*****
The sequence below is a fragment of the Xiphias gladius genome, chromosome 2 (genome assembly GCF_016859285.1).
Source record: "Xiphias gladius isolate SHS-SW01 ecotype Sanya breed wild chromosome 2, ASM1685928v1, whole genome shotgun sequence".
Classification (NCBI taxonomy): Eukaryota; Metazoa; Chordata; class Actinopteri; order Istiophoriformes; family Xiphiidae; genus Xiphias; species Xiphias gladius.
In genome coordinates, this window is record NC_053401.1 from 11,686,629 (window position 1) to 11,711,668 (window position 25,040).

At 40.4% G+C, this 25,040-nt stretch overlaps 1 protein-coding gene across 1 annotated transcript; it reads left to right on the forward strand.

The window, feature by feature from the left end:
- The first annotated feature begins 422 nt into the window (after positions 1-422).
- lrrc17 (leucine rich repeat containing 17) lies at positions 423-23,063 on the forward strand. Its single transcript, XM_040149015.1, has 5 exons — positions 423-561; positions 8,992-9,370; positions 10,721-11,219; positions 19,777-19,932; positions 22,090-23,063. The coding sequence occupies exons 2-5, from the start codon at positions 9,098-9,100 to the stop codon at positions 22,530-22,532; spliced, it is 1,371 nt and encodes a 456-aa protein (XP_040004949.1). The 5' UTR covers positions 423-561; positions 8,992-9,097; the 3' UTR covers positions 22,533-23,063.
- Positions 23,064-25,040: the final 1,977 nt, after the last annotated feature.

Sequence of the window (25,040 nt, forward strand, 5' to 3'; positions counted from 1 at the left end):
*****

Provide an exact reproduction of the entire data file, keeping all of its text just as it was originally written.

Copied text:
The sequence below is a fragment of the Xiphias gladius genome, chromosome 2 (genome assembly GCF_016859285.1).
Source record: "Xiphias gladius isolate SHS-SW01 ecotype Sanya breed wild chromosome 2, ASM1685928v1, whole genome shotgun sequence".
Classification (NCBI taxonomy): Eukaryota; Metazoa; Chordata; class Actinopteri; order Istiophoriformes; family Xiphiidae; genus Xiphias; species Xiphias gladius.
In genome coordinates, this window is record NC_053401.1 from 11,686,629 (window position 1) to 11,711,668 (window position 25,040).

At 40.4% G+C, this 25,040-nt stretch overlaps 1 protein-coding gene across 1 annotated transcript; it reads left to right on the forward strand.

The window, feature by feature from the left end:
- The first annotated feature begins 422 nt into the window (after positions 1-422).
- lrrc17 (leucine rich repeat containing 17) lies at positions 423-23,063 on the forward strand. Its single transcript, XM_040149015.1, has 5 exons — positions 423-561; positions 8,992-9,370; positions 10,721-11,219; positions 19,777-19,932; positions 22,090-23,063. The coding sequence occupies exons 2-5, from the start codon at positions 9,098-9,100 to the stop codon at positions 22,530-22,532; spliced, it is 1,371 nt and encodes a 456-aa protein (XP_040004949.1). The 5' UTR covers positions 423-561; positions 8,992-9,097; the 3' UTR covers positions 22,533-23,063.
- Positions 23,064-25,040: the final 1,977 nt, after the last annotated feature.

Sequence of the window (25,040 nt, forward strand, 5' to 3'; positions counted from 1 at the left end):